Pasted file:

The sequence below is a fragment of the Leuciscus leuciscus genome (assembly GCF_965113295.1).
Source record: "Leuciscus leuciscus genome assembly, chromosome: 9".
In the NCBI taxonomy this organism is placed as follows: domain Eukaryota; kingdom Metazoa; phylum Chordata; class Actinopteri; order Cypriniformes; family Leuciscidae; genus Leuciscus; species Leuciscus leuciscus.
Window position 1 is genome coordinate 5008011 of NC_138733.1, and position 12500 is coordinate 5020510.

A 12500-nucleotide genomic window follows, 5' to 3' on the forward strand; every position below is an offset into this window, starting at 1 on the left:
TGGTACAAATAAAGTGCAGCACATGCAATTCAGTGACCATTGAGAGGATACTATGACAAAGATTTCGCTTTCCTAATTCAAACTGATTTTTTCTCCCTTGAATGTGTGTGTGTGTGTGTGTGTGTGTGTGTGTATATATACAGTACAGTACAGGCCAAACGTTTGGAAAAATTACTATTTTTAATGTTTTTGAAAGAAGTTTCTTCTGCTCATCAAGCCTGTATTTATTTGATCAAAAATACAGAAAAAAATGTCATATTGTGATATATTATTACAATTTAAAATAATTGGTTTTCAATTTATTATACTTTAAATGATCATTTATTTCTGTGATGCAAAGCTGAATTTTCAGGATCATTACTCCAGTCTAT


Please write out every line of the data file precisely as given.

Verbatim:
The sequence below is a fragment of the Leuciscus leuciscus genome (assembly GCF_965113295.1).
Source record: "Leuciscus leuciscus genome assembly, chromosome: 9".
In the NCBI taxonomy this organism is placed as follows: domain Eukaryota; kingdom Metazoa; phylum Chordata; class Actinopteri; order Cypriniformes; family Leuciscidae; genus Leuciscus; species Leuciscus leuciscus.
Window position 1 is genome coordinate 5008011 of NC_138733.1, and position 12500 is coordinate 5020510.

A 12500-nucleotide genomic window follows, 5' to 3' on the forward strand; every position below is an offset into this window, starting at 1 on the left:
TGGTACAAATAAAGTGCAGCACATGCAATTCAGTGACCATTGAGAGGATACTATGACAAAGATTTCGCTTTCCTAATTCAAACTGATTTTTTCTCCCTTGAATGTGTGTGTGTGTGTGTGTGTGTGTGTGTGTATATATACAGTACAGTACAGGCCAAACGTTTGGAAAAATTACTATTTTTAATGTTTTTGAAAGAAGTTTCTTCTGCTCATCAAGCCTGTATTTATTTGATCAAAAATACAGAAAAAAATGTCATATTGTGATATATTATTACAATTTAAAATAATTGGTTTTCAATTTATTATACTTTAAATGATCATTTATTTCTGTGATGCAAAGCTGAATTTTCAGGATCATTACTCCAGTCTAT